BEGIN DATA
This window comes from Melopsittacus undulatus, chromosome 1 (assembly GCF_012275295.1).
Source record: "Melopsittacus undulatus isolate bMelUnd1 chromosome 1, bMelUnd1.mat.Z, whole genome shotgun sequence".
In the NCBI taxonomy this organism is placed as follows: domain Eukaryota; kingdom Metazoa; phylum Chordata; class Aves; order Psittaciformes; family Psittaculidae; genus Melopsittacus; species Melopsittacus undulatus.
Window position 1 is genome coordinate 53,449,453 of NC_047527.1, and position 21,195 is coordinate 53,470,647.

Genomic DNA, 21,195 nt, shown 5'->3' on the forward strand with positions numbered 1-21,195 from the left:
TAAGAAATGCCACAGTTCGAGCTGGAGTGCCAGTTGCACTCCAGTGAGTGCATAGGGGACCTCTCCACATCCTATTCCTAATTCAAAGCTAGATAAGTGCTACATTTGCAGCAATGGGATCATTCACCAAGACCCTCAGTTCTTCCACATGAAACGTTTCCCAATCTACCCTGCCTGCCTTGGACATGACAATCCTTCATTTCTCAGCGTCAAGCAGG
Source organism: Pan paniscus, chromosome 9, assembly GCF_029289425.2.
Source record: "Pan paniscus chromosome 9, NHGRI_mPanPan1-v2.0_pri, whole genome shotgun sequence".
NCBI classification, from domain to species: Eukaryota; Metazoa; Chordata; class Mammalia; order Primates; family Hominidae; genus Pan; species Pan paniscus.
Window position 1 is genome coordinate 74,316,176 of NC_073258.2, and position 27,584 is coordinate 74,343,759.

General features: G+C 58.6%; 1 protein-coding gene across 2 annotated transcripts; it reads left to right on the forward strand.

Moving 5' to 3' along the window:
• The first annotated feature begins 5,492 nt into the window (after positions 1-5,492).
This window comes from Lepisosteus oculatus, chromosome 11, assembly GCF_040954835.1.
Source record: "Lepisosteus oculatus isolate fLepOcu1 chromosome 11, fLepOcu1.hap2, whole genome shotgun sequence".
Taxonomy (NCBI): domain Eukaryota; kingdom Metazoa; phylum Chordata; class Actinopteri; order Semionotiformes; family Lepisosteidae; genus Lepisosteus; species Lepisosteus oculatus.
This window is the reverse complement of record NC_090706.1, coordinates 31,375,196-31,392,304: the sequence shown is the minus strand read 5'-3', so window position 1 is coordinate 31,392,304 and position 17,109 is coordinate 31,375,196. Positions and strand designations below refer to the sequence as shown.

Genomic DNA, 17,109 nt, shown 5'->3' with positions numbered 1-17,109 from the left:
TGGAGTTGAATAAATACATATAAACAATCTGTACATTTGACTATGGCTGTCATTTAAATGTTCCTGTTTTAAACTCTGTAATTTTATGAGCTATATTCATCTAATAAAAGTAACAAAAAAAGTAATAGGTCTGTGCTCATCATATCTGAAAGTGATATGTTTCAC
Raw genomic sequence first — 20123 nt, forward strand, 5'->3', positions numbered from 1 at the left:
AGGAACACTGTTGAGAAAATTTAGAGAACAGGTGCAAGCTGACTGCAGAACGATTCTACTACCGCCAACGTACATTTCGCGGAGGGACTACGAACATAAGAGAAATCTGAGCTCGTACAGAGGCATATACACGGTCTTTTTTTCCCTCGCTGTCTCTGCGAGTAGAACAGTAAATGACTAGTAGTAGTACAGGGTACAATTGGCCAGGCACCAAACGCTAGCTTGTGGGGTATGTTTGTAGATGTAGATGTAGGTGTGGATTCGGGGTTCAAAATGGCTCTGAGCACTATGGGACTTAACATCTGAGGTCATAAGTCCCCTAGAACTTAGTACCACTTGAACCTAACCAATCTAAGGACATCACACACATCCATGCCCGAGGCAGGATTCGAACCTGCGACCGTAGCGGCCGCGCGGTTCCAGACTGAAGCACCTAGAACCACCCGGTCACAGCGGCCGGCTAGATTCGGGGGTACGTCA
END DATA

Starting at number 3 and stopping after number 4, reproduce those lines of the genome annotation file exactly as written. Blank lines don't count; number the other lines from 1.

In the NCBI taxonomy this organism is placed as follows: domain Eukaryota; kingdom Metazoa; phylum Chordata; class Aves; order Psittaciformes; family Psittaculidae; genus Melopsittacus; species Melopsittacus undulatus.
Window position 1 is genome coordinate 53,449,453 of NC_047527.1, and position 21,195 is coordinate 53,470,647.